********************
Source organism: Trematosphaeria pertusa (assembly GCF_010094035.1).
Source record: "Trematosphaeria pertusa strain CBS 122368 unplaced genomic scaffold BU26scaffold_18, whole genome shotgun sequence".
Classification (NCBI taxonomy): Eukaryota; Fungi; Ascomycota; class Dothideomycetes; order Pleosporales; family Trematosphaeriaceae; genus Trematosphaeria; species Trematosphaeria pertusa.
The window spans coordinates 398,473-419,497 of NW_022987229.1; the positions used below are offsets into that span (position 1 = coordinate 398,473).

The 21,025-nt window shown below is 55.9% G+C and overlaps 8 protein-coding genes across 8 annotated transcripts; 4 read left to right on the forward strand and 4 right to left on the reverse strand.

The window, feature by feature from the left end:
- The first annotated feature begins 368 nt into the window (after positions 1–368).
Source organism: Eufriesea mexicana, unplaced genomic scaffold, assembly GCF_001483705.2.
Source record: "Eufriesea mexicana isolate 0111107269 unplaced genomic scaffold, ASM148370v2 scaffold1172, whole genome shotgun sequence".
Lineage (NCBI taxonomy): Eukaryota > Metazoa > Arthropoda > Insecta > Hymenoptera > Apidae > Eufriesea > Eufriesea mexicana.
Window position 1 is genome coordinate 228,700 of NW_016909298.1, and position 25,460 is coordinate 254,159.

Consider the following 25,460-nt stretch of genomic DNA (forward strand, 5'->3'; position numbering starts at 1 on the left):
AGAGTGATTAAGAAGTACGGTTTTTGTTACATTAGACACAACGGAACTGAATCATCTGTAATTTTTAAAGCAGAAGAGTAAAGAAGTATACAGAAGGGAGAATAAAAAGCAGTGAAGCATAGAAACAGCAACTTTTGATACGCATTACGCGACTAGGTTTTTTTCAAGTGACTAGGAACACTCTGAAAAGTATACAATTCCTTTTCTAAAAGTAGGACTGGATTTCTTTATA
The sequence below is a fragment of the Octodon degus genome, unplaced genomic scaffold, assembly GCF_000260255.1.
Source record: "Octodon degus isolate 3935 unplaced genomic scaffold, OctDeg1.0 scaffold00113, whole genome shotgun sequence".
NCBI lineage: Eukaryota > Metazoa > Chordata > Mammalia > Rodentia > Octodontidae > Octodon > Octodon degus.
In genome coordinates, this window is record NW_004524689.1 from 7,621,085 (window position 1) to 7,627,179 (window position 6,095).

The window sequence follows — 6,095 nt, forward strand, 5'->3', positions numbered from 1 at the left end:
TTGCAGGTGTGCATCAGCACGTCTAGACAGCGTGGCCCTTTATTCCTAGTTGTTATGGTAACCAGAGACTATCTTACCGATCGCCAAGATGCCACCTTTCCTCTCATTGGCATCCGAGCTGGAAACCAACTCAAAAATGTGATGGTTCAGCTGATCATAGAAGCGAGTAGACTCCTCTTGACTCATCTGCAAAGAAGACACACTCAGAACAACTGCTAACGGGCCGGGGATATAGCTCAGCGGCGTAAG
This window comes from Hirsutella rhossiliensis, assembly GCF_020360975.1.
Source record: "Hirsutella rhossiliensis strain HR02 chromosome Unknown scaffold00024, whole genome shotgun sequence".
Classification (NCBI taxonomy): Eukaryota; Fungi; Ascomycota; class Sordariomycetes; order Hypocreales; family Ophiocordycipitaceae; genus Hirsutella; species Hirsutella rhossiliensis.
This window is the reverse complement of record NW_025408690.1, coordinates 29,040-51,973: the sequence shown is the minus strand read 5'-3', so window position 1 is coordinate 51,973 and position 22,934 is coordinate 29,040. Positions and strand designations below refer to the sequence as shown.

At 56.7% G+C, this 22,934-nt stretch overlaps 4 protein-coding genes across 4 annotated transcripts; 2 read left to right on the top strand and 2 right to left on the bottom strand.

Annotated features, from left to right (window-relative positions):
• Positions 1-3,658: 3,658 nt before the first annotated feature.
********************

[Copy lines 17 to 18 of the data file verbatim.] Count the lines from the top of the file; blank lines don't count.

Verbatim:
In genome coordinates, this window is record NW_004524689.1 from 7,621,085 (window position 1) to 7,627,179 (window position 6,095).

The window sequence follows — 6,095 nt, forward strand, 5'->3', positions numbered from 1 at the left end: